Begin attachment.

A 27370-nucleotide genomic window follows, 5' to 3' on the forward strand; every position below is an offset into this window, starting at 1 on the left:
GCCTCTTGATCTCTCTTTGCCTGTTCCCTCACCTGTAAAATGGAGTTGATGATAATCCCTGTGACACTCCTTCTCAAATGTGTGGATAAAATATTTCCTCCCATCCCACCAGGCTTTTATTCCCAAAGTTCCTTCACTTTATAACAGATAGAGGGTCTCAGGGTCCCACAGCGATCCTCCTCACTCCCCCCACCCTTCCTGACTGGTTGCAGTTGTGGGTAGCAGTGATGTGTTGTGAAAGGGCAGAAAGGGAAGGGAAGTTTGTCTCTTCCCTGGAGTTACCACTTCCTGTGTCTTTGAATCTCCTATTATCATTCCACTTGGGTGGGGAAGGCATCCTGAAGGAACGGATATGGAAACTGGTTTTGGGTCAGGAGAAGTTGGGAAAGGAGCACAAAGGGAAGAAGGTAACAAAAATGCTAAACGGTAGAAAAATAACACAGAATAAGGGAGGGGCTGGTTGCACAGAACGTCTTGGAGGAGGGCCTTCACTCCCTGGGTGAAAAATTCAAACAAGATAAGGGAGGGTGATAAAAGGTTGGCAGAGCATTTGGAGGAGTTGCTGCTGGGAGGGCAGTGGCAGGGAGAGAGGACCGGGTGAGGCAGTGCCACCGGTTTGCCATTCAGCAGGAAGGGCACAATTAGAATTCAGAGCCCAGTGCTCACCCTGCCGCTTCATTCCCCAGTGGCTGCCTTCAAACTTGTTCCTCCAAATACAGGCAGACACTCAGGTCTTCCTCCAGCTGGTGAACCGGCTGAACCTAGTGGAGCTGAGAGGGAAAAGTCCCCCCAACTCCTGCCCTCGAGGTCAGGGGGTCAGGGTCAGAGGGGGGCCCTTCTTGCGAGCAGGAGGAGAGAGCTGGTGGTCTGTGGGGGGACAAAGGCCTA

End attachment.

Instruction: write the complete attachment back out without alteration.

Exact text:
A 27370-nucleotide genomic window follows, 5' to 3' on the forward strand; every position below is an offset into this window, starting at 1 on the left:
GCCTCTTGATCTCTCTTTGCCTGTTCCCTCACCTGTAAAATGGAGTTGATGATAATCCCTGTGACACTCCTTCTCAAATGTGTGGATAAAATATTTCCTCCCATCCCACCAGGCTTTTATTCCCAAAGTTCCTTCACTTTATAACAGATAGAGGGTCTCAGGGTCCCACAGCGATCCTCCTCACTCCCCCCACCCTTCCTGACTGGTTGCAGTTGTGGGTAGCAGTGATGTGTTGTGAAAGGGCAGAAAGGGAAGGGAAGTTTGTCTCTTCCCTGGAGTTACCACTTCCTGTGTCTTTGAATCTCCTATTATCATTCCACTTGGGTGGGGAAGGCATCCTGAAGGAACGGATATGGAAACTGGTTTTGGGTCAGGAGAAGTTGGGAAAGGAGCACAAAGGGAAGAAGGTAACAAAAATGCTAAACGGTAGAAAAATAACACAGAATAAGGGAGGGGCTGGTTGCACAGAACGTCTTGGAGGAGGGCCTTCACTCCCTGGGTGAAAAATTCAAACAAGATAAGGGAGGGTGATAAAAGGTTGGCAGAGCATTTGGAGGAGTTGCTGCTGGGAGGGCAGTGGCAGGGAGAGAGGACCGGGTGAGGCAGTGCCACCGGTTTGCCATTCAGCAGGAAGGGCACAATTAGAATTCAGAGCCCAGTGCTCACCCTGCCGCTTCATTCCCCAGTGGCTGCCTTCAAACTTGTTCCTCCAAATACAGGCAGACACTCAGGTCTTCCTCCAGCTGGTGAACCGGCTGAACCTAGTGGAGCTGAGAGGGAAAAGTCCCCCCAACTCCTGCCCTCGAGGTCAGGGGGTCAGGGTCAGAGGGGGGCCCTTCTTGCGAGCAGGAGGAGAGAGCTGGTGGTCTGTGGGGGGACAAAGGCCTA